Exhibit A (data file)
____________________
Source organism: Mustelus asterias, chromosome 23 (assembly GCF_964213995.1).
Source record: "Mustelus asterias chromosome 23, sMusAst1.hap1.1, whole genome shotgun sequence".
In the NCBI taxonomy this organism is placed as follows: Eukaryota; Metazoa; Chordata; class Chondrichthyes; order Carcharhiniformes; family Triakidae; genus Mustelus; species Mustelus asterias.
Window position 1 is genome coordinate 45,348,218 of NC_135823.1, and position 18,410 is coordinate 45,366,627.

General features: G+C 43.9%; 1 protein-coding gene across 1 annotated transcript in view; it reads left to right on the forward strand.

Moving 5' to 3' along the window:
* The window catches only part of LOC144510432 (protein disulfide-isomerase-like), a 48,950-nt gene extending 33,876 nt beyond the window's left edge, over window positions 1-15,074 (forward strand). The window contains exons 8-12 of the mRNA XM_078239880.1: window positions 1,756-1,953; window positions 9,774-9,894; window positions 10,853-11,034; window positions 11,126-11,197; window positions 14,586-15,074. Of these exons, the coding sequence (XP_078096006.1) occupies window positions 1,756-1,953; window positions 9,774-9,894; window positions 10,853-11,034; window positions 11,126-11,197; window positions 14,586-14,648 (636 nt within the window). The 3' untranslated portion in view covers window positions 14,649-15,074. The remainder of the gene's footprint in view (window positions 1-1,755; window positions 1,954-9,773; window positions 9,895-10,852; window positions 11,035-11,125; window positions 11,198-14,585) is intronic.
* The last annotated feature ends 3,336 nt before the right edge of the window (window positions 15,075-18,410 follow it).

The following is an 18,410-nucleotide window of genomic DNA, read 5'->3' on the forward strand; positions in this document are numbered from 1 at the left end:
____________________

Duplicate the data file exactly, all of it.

Source organism: Mustelus asterias, chromosome 23 (assembly GCF_964213995.1).
Source record: "Mustelus asterias chromosome 23, sMusAst1.hap1.1, whole genome shotgun sequence".
In the NCBI taxonomy this organism is placed as follows: Eukaryota; Metazoa; Chordata; class Chondrichthyes; order Carcharhiniformes; family Triakidae; genus Mustelus; species Mustelus asterias.
Window position 1 is genome coordinate 45,348,218 of NC_135823.1, and position 18,410 is coordinate 45,366,627.

General features: G+C 43.9%; 1 protein-coding gene across 1 annotated transcript in view; it reads left to right on the forward strand.

Moving 5' to 3' along the window:
* The window catches only part of LOC144510432 (protein disulfide-isomerase-like), a 48,950-nt gene extending 33,876 nt beyond the window's left edge, over window positions 1-15,074 (forward strand). The window contains exons 8-12 of the mRNA XM_078239880.1: window positions 1,756-1,953; window positions 9,774-9,894; window positions 10,853-11,034; window positions 11,126-11,197; window positions 14,586-15,074. Of these exons, the coding sequence (XP_078096006.1) occupies window positions 1,756-1,953; window positions 9,774-9,894; window positions 10,853-11,034; window positions 11,126-11,197; window positions 14,586-14,648 (636 nt within the window). The 3' untranslated portion in view covers window positions 14,649-15,074. The remainder of the gene's footprint in view (window positions 1-1,755; window positions 1,954-9,773; window positions 9,895-10,852; window positions 11,035-11,125; window positions 11,198-14,585) is intronic.
* The last annotated feature ends 3,336 nt before the right edge of the window (window positions 15,075-18,410 follow it).

The following is an 18,410-nucleotide window of genomic DNA, read 5'->3' on the forward strand; positions in this document are numbered from 1 at the left end: